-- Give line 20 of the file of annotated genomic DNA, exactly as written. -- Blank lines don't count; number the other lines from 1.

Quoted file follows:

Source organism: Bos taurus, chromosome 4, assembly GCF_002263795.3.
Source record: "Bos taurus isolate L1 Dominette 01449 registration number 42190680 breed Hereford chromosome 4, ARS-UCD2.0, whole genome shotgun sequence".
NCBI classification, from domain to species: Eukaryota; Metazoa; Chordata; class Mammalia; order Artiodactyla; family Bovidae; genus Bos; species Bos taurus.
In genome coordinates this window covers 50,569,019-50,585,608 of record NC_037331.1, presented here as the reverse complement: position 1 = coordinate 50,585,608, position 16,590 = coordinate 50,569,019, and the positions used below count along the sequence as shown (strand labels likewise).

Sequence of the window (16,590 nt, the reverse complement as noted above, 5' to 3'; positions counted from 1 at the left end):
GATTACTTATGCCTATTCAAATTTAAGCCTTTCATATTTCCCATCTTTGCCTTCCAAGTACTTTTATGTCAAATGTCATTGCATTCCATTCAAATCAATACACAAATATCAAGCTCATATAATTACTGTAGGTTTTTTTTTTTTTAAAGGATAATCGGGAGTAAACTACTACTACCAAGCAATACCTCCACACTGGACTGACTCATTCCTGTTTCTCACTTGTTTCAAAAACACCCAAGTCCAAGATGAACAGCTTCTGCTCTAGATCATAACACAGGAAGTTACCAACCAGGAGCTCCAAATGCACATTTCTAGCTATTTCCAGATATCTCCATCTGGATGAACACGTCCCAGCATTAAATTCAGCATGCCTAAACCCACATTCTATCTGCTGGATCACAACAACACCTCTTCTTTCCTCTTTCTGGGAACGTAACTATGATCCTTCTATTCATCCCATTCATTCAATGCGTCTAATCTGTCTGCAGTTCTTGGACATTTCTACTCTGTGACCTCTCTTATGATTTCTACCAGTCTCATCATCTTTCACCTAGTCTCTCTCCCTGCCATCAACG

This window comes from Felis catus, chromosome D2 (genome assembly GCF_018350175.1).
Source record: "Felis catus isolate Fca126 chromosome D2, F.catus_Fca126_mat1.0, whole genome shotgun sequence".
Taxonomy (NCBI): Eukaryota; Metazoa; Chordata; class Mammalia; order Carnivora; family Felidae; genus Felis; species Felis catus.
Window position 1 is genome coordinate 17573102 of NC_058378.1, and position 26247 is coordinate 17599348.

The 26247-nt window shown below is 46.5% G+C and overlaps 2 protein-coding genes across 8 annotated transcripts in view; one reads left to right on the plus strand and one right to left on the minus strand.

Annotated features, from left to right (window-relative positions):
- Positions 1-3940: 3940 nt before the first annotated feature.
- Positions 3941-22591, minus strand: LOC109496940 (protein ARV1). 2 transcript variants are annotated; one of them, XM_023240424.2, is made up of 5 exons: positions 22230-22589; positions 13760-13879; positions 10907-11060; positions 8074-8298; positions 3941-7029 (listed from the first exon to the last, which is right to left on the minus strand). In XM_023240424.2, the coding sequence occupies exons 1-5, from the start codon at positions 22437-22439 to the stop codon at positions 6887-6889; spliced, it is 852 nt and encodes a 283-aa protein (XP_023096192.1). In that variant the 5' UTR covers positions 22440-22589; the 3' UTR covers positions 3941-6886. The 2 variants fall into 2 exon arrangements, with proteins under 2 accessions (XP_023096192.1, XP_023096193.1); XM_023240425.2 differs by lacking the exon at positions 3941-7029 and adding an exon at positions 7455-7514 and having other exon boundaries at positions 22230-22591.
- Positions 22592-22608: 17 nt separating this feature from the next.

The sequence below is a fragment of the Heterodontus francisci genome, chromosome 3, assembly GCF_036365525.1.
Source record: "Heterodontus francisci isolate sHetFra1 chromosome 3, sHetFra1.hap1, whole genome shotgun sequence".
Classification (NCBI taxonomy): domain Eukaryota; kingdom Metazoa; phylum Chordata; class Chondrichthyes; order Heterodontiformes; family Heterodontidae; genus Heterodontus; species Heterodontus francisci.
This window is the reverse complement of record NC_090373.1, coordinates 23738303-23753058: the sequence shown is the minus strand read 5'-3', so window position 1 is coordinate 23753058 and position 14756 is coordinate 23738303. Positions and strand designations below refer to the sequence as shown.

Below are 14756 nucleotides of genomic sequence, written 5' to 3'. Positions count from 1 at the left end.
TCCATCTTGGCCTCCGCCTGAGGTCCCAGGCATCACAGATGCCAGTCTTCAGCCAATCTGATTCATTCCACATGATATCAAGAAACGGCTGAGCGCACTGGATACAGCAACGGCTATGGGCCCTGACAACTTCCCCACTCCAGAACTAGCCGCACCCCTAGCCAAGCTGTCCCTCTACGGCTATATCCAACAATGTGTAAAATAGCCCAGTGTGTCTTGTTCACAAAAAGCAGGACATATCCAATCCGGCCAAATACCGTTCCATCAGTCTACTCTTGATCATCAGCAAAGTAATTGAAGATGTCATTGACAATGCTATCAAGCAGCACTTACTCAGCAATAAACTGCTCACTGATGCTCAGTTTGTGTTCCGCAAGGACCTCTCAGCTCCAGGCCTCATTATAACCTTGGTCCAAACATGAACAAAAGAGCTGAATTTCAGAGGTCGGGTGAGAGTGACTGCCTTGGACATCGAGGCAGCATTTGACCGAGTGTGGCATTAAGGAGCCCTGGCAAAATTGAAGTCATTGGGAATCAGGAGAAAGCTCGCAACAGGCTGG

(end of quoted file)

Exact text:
Below are 14756 nucleotides of genomic sequence, written 5' to 3'. Positions count from 1 at the left end.